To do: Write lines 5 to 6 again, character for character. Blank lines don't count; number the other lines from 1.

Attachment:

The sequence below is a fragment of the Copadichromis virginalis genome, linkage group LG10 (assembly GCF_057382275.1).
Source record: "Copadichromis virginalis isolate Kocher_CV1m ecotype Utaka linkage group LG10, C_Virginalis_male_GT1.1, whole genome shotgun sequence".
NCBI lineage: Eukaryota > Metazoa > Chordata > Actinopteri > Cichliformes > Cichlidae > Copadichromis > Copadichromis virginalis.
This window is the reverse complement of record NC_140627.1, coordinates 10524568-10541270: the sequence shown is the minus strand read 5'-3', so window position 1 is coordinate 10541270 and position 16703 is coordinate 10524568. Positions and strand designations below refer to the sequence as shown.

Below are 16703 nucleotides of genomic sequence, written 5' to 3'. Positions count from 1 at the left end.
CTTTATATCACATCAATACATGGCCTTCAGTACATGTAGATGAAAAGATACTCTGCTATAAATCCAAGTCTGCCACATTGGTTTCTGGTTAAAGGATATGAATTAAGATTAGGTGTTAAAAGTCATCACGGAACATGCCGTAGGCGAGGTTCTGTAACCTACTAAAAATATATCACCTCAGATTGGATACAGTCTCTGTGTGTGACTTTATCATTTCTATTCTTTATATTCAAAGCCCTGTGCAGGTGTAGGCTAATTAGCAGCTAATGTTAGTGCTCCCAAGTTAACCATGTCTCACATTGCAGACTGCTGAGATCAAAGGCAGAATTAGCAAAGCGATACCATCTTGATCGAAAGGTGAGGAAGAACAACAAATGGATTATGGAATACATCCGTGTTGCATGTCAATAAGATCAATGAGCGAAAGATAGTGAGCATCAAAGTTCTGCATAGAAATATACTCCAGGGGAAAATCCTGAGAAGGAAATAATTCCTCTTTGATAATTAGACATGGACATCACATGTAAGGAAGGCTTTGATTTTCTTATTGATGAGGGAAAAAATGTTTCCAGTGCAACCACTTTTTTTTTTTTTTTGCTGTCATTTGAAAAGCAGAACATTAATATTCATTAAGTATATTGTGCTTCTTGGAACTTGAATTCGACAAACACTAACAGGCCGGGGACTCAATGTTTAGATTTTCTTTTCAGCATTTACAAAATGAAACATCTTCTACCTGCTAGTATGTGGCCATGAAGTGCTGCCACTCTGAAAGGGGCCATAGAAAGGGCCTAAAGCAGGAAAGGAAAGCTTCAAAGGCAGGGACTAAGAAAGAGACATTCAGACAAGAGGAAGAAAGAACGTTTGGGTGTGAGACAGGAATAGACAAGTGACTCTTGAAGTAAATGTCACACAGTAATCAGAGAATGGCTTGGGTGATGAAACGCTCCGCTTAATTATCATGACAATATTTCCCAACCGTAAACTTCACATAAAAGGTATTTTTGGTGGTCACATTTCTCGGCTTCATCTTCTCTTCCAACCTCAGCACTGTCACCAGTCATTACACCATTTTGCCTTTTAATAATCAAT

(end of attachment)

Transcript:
Below are 16703 nucleotides of genomic sequence, written 5' to 3'. Positions count from 1 at the left end.
CTTTATATCACATCAATACATGGCCTTCAGTACATGTAGATGAAAAGATACTCTGCTATAAATCCAAGTCTGCCACATTGGTTTCTGGTTAAAGGATATGAATTAAGATTAGGTGTTAAAAGTCATCACGGAACATGCCGTAGGCGAGGTTCTGTAACCTACTAAAAATATATCACCTCAGATTGGATACAGTCTCTGTGTGTGACTTTATCATTTCTATTCTTTATATTCAAAGCCCTGTGCAGGTGTAGGCTAATTAGCAGCTAATGTTAGTGCTCCCAAGTTAACCATGTCTCACATTGCAGACTGCTGAGATCAAAGGCAGAATTAGCAAAGCGATACCATCTTGATCGAAAGGTGAGGAAGAACAACAAATGGATTATGGAATACATCCGTGTTGCATGTCAATAAGATCAATGAGCGAAAGATAGTGAGCATCAAAGTTCTGCATAGAAATATACTCCAGGGGAAAATCCTGAGAAGGAAATAATTCCTCTTTGATAATTAGACATGGACATCACATGTAAGGAAGGCTTTGATTTTCTTATTGATGAGGGAAAAAATGTTTCCAGTGCAACCACTTTTTTTTTTTTTTTGCTGTCATTTGAAAAGCAGAACATTAATATTCATTAAGTATATTGTGCTTCTTGGAACTTGAATTCGACAAACACTAACAGGCCGGGGACTCAATGTTTAGATTTTCTTTTCAGCATTTACAAAATGAAACATCTTCTACCTGCTAGTATGTGGCCATGAAGTGCTGCCACTCTGAAAGGGGCCATAGAAAGGGCCTAAAGCAGGAAAGGAAAGCTTCAAAGGCAGGGACTAAGAAAGAGACATTCAGACAAGAGGAAGAAAGAACGTTTGGGTGTGAGACAGGAATAGACAAGTGACTCTTGAAGTAAATGTCACACAGTAATCAGAGAATGGCTTGGGTGATGAAACGCTCCGCTTAATTATCATGACAATATTTCCCAACCGTAAACTTCACATAAAAGGTATTTTTGGTGGTCACATTTCTCGGCTTCATCTTCTCTTCCAACCTCAGCACTGTCACCAGTCATTACACCATTTTGCCTTTTAATAATCAAT